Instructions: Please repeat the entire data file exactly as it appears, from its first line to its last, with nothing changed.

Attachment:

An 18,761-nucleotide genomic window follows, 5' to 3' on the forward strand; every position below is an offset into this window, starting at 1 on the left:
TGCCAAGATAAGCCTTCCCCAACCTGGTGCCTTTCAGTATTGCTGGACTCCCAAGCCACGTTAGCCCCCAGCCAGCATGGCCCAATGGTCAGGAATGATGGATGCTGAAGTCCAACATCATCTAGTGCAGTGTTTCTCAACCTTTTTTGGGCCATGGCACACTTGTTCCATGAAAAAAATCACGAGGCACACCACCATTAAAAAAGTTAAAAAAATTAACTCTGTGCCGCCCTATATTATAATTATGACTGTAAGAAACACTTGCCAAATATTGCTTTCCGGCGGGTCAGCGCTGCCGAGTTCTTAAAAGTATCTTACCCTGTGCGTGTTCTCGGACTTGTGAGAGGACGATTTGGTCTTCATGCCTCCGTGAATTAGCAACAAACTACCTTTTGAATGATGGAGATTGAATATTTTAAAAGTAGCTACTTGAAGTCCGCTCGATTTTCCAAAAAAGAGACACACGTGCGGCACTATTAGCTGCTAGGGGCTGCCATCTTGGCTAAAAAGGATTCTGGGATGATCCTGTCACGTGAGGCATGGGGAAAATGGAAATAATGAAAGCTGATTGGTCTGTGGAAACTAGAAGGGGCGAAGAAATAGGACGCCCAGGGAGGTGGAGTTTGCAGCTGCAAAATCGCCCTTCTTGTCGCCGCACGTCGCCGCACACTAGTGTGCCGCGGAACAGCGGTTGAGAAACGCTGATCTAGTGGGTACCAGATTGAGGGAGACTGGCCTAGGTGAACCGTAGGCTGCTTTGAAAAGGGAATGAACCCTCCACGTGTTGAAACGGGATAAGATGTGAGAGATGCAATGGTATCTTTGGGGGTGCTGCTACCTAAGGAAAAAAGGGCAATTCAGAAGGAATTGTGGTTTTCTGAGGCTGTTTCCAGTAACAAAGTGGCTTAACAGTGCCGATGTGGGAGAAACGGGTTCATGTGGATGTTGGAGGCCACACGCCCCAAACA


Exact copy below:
An 18,761-nucleotide genomic window follows, 5' to 3' on the forward strand; every position below is an offset into this window, starting at 1 on the left:
TGCCAAGATAAGCCTTCCCCAACCTGGTGCCTTTCAGTATTGCTGGACTCCCAAGCCACGTTAGCCCCCAGCCAGCATGGCCCAATGGTCAGGAATGATGGATGCTGAAGTCCAACATCATCTAGTGCAGTGTTTCTCAACCTTTTTTGGGCCATGGCACACTTGTTCCATGAAAAAAATCACGAGGCACACCACCATTAAAAAAGTTAAAAAAATTAACTCTGTGCCGCCCTATATTATAATTATGACTGTAAGAAACACTTGCCAAATATTGCTTTCCGGCGGGTCAGCGCTGCCGAGTTCTTAAAAGTATCTTACCCTGTGCGTGTTCTCGGACTTGTGAGAGGACGATTTGGTCTTCATGCCTCCGTGAATTAGCAACAAACTACCTTTTGAATGATGGAGATTGAATATTTTAAAAGTAGCTACTTGAAGTCCGCTCGATTTTCCAAAAAAGAGACACACGTGCGGCACTATTAGCTGCTAGGGGCTGCCATCTTGGCTAAAAAGGATTCTGGGATGATCCTGTCACGTGAGGCATGGGGAAAATGGAAATAATGAAAGCTGATTGGTCTGTGGAAACTAGAAGGGGCGAAGAAATAGGACGCCCAGGGAGGTGGAGTTTGCAGCTGCAAAATCGCCCTTCTTGTCGCCGCACGTCGCCGCACACTAGTGTGCCGCGGAACAGCGGTTGAGAAACGCTGATCTAGTGGGTACCAGATTGAGGGAGACTGGCCTAGGTGAACCGTAGGCTGCTTTGAAAAGGGAATGAACCCTCCACGTGTTGAAACGGGATAAGATGTGAGAGATGCAATGGTATCTTTGGGGGTGCTGCTACCTAAGGAAAAAAGGGCAATTCAGAAGGAATTGTGGTTTTCTGAGGCTGTTTCCAGTAACAAAGTGGCTTAACAGTGCCGATGTGGGAGAAACGGGTTCATGTGGATGTTGGAGGCCACACGCCCCAAACA